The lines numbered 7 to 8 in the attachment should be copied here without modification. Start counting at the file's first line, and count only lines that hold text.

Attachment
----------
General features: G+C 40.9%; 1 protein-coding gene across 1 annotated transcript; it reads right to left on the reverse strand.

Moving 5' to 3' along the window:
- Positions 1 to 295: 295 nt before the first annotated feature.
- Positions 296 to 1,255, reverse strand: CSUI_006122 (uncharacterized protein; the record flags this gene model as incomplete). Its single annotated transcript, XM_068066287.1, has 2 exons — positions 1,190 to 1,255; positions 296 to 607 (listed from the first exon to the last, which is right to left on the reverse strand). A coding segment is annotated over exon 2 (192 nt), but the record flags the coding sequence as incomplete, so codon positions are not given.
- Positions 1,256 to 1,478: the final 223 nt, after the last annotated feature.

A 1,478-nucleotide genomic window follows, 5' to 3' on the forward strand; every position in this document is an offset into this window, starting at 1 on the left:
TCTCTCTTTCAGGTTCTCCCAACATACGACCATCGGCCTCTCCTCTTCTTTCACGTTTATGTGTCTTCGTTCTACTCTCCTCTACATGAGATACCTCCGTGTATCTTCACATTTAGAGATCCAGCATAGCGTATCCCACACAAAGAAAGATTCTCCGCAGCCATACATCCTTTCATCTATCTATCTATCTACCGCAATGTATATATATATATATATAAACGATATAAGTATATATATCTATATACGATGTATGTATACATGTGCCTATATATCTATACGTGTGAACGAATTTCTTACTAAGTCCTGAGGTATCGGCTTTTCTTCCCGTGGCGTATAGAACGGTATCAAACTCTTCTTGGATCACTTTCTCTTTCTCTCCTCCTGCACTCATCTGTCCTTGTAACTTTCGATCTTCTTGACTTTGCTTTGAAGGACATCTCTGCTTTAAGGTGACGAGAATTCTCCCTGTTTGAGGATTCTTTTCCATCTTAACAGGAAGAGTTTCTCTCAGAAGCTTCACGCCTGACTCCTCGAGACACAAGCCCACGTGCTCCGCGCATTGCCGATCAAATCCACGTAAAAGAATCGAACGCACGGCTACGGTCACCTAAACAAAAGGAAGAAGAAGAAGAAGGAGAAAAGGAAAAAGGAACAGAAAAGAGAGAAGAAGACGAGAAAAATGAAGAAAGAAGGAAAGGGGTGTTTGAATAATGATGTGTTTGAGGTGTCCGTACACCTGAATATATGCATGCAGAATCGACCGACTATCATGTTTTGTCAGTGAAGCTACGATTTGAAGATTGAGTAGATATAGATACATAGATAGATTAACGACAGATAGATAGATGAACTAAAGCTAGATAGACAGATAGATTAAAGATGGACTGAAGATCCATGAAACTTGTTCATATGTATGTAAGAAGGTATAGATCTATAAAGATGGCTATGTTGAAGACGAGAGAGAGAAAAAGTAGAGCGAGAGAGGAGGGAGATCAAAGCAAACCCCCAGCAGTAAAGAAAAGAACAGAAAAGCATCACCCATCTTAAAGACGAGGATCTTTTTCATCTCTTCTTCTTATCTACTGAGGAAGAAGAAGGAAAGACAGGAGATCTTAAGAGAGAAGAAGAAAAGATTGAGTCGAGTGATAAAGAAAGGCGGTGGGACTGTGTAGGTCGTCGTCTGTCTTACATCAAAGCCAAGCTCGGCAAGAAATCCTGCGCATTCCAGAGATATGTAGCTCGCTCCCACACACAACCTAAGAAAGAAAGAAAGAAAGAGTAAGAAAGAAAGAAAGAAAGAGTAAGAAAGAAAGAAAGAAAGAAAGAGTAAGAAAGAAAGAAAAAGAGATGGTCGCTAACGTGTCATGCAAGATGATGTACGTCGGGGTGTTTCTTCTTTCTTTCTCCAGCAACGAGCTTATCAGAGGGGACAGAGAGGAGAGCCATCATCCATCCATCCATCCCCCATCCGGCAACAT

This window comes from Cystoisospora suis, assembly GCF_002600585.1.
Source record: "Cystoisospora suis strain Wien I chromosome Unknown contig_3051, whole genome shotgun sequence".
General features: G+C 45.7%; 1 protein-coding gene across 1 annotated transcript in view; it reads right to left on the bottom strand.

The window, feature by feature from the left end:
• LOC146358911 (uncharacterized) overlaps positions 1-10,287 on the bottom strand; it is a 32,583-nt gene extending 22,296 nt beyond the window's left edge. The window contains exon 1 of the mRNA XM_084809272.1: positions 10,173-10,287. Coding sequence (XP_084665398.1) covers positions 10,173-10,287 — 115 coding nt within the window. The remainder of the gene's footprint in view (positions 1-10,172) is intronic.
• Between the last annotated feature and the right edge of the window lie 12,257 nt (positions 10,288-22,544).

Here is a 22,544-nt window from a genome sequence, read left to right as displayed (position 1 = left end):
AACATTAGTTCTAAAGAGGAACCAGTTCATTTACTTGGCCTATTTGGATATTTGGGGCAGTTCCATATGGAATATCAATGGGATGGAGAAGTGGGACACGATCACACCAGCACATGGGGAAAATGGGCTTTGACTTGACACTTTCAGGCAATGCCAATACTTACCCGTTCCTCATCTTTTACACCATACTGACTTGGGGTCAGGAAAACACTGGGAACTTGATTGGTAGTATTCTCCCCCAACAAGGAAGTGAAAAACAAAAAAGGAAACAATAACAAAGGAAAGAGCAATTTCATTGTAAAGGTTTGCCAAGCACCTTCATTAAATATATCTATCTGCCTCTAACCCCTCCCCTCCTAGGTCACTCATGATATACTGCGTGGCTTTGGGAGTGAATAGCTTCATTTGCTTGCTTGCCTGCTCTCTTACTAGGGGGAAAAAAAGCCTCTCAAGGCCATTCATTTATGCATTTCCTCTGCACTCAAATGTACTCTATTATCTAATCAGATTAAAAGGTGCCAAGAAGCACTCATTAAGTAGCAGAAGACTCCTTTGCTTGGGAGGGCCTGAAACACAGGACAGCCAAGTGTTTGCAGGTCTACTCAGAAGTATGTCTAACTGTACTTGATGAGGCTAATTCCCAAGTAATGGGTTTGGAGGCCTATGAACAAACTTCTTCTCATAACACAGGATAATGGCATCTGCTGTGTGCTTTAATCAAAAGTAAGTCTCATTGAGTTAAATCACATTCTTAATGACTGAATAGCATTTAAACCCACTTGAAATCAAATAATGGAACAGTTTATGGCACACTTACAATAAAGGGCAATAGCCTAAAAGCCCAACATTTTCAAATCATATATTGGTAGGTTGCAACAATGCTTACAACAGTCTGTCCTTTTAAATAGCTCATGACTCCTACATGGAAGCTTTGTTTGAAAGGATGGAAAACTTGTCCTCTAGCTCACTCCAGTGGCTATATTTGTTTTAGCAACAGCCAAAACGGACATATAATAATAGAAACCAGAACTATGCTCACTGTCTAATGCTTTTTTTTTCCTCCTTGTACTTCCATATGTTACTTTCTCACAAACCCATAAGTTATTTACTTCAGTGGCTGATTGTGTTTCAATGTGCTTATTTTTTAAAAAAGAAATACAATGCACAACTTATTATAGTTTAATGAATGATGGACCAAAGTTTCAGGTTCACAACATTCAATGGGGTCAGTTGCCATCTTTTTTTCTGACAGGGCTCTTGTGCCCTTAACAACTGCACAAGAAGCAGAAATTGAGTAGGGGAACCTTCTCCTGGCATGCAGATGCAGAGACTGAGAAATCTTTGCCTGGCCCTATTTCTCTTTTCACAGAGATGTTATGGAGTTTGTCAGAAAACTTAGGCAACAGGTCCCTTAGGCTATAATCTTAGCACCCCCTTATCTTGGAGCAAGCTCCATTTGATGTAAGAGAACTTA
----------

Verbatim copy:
TCTCTCTTTCAGGTTCTCCCAACATACGACCATCGGCCTCTCCTCTTCTTTCACGTTTATGTGTCTTCGTTCTACTCTCCTCTACATGAGATACCTCCGTGTATCTTCACATTTAGAGATCCAGCATAGCGTATCCCACACAAAGAAAGATTCTCCGCAGCCATACATCCTTTCATCTATCTATCTATCTACCGCAATGTATATATATATATATATAAACGATATAAGTATATATATCTATATACGATGTATGTATACATGTGCCTATATATCTATACGTGTGAACGAATTTCTTACTAAGTCCTGAGGTATCGGCTTTTCTTCCCGTGGCGTATAGAACGGTATCAAACTCTTCTTGGATCACTTTCTCTTTCTCTCCTCCTGCACTCATCTGTCCTTGTAACTTTCGATCTTCTTGACTTTGCTTTGAAGGACATCTCTGCTTTAAGGTGACGAGAATTCTCCCTGTTTGAGGATTCTTTTCCATCTTAACAGGAAGAGTTTCTCTCAGAAGCTTCACGCCTGACTCCTCGAGACACAAGCCCACGTGCTCCGCGCATTGCCGATCAAATCCACGTAAAAGAATCGAACGCACGGCTACGGTCACCTAAACAAAAGGAAGAAGAAGAAGAAGGAGAAAAGGAAAAAGGAACAGAAAAGAGAGAAGAAGACGAGAAAAATGAAGAAAGAAGGAAAGGGGTGTTTGAATAATGATGTGTTTGAGGTGTCCGTACACCTGAATATATGCATGCAGAATCGACCGACTATCATGTTTTGTCAGTGAAGCTACGATTTGAAGATTGAGTAGATATAGATACATAGATAGATTAACGACAGATAGATAGATGAACTAAAGCTAGATAGACAGATAGATTAAAGATGGACTGAAGATCCATGAAACTTGTTCATATGTATGTAAGAAGGTATAGATCTATAAAGATGGCTATGTTGAAGACGAGAGAGAGAAAAAGTAGAGCGAGAGAGGAGGGAGATCAAAGCAAACCCCCAGCAGTAAAGAAAAGAACAGAAAAGCATCACCCATCTTAAAGACGAGGATCTTTTTCATCTCTTCTTCTTATCTACTGAGGAAGAAGAAGGAAAGACAGGAGATCTTAAGAGAGAAGAAGAAAAGATTGAGTCGAGTGATAAAGAAAGGCGGTGGGACTGTGTAGGTCGTCGTCTGTCTTACATCAAAGCCAAGCTCGGCAAGAAATCCTGCGCATTCCAGAGATATGTAGCTCGCTCCCACACACAACCTAAGAAAGAAAGAAAGAAAGAGTAAGAAAGAAAGAAAGAAAGAGTAAGAAAGAAAGAAAGAAAGAAAGAGTAAGAAAGAAAGAAAAAGAGATGGTCGCTAACGTGTCATGCAAGATGATGTACGTCGGGGTGTTTCTTCTTTCTTTCTCCAGCAACGAGCTTATCAGAGGGGACAGAGAGGAGAGCCATCATCCATCCATCCATCCCCCATCCGGCAACAT

This window comes from Cystoisospora suis, assembly GCF_002600585.1.